Oosthuizen was in scintillating form as he consolidated his excellent first round to lead the field heading into the weekend at Royal St. George's.

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Oosthuizen Leads For Second Consecutive Day At Thrilling Open

It was déjà vu on Friday Royal St. George’s as an effortless, near-faultless Louis Oosthuizen took the clubhouse lead at the 149th Open Championship.

The South African’s 65 complimented his 64 on Thursday and he did it in his similarly serene, calm manner on a warm, breathless day on the Kent coast.

His score of 129 after two days set a new record for lowest score at The Open Championship after two rounds.

Oosthuzien’s front nine was steady – two birdies and seven pars – as he slowly caught up Collin Morikawa’s 9-under par clubhouse lead.

After making a stunning eagle on the 14th to take his cumulative score to 12-under, the South African made his first bogey of the weekend on the 16th but followed that with two sensible pars.

His par on the 18th left him 11-under for the tournament, two ahead of American Morikawa in second place, as he held the overnight lead for the second consecutive day.

Related: Open Championship Full Leaderboard

Morikawa set the early pace on Friday morning, and his sparkling 64 left him at 9-under for the championship – a three shot cushion before the afternoon starters came out.

His 64 at one point looked like being 61 and, when he was 7-under through 14 holes, the lowest Major round looked in his sights

However, the excitement waned as bogey and four pars consolidated a nonetheless excellent round from the American making his Open debut.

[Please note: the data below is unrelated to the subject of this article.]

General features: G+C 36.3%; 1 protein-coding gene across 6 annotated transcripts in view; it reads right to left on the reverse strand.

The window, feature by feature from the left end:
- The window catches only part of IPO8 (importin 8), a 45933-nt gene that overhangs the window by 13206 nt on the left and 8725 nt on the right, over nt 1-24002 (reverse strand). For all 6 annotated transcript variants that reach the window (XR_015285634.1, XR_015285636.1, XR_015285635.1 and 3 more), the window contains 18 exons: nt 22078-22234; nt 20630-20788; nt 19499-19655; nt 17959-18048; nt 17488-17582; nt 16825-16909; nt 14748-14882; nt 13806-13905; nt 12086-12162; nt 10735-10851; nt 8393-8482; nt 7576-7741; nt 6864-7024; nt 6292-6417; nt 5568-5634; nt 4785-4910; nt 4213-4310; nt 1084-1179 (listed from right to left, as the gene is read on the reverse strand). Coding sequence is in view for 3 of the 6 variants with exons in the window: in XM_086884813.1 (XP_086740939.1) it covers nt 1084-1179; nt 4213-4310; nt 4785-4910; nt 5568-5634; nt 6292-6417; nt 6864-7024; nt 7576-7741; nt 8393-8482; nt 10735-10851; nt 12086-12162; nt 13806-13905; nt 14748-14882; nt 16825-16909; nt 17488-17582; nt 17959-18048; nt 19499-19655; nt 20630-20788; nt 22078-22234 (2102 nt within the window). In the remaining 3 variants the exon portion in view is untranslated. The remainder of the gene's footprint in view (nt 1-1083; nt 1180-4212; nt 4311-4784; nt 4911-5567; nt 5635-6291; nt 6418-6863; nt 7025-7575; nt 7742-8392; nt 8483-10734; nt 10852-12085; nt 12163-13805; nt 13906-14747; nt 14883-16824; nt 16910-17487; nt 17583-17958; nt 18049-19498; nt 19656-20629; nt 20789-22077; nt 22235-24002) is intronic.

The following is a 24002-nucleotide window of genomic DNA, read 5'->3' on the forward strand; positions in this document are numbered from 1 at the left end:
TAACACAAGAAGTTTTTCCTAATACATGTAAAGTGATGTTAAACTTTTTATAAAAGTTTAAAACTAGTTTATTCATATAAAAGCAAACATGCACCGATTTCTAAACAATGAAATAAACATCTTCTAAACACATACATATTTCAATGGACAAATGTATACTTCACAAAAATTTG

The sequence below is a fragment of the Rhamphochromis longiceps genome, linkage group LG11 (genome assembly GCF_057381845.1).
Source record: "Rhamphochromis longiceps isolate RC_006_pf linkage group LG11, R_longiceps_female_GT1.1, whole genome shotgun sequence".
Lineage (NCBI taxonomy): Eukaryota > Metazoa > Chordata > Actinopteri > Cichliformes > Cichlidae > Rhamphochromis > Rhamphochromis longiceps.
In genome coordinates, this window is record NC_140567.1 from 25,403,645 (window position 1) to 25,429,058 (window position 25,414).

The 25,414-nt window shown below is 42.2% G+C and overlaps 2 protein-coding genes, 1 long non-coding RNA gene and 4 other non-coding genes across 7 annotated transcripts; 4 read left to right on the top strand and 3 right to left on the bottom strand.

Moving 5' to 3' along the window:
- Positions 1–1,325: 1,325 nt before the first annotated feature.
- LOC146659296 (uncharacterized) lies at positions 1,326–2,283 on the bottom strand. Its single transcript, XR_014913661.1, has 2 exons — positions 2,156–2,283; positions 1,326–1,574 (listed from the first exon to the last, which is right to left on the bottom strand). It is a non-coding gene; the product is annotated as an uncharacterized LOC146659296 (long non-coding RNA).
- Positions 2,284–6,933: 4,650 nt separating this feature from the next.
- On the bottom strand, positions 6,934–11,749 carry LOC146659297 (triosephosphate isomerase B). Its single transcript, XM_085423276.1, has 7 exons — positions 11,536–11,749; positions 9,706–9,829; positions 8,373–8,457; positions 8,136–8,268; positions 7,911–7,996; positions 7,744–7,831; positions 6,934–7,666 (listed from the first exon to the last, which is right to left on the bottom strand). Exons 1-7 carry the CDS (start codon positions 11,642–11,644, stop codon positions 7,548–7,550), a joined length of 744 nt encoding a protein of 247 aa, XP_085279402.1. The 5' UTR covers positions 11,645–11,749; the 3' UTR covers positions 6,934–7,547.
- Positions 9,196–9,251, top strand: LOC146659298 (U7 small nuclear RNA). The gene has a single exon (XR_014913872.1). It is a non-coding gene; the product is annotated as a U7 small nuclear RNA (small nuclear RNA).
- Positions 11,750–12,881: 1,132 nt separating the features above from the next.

Jordan Spieth sits third – 8-under par for the tournament – after shooting 67 to go with Thursday’s 65.

He threatened to get even closer to Oozthuizen’s total, but a quiet back nine leaves the 2017 champion nicely placed with his game looking well under control at Royal St. George’s.

Those at 7-under par include Dylan Frittelli (67), Scottie Scheffler (66) and Dustin Johnson (65) and all three would consider themselves right in the race for the Claret Jug.

Early morning starters Emiliano Grillo and Daniel van Tonder shot 64 and 66 respectively to sit at 6-under for the championship – a score that looked like it would be only be a handful shots off the leaders before the afternoon wave began.

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The afternoon starters seemed to feed off each other’s scoring and John Rahm (64), Brooks Koepka (65) and Ian Poulter (66) were some of the big names to make a move through the field.

Despite the course visibly drying out as the day went on, scoring in the afternoon was much easier than on Thursday as the wind died down and birdies became plentiful.

Defending champion Shane Lowry recovered smartly from a poor first day, shooting a crowd-pleasing 65 to get himself back in contention to successfully defend his Claret Jug.

The cut line hovered between level par and +1 throughout the day and, as those on +1 looked more and more likely to be safe, some big names were forced to grind their way under par.

Some significant names who missed the cut included Tyrrell Hatton, 2018 champion Francesco Molinari, Patrick Reed and Phil Mickelson, who finished the tournament at +12 after his round of 80 on Thursday.

Bryson Dechambeau fought hard to make it into the weekend and his four birdies and four bogeys culminated in a round of 70 – squeezing him into the weekend by one shot.

Will Zalatoris was forced to withdraw before he got his second round underway after an incident on the 15th hole on Thursday left him with a leg injury he couldn’t play through.

Elsewhere on another thrilling day at The Open, Jon Thompson had an ace on the 16th hole which saw him secure his place for the weekend.

Meanwhile, Matthais Schmid’s 65 was joint best round by an amateur in the history of The Open, tying Tom Lewis’ record which also came at Royal St. George’s 10 years ago.

It has set up the weekend perfectly. A stacked leaderboard, a drier Royal St. George’s and nearly full grandstands should make for great viewing as the 149th Open Championship heads towards its dramatic climax.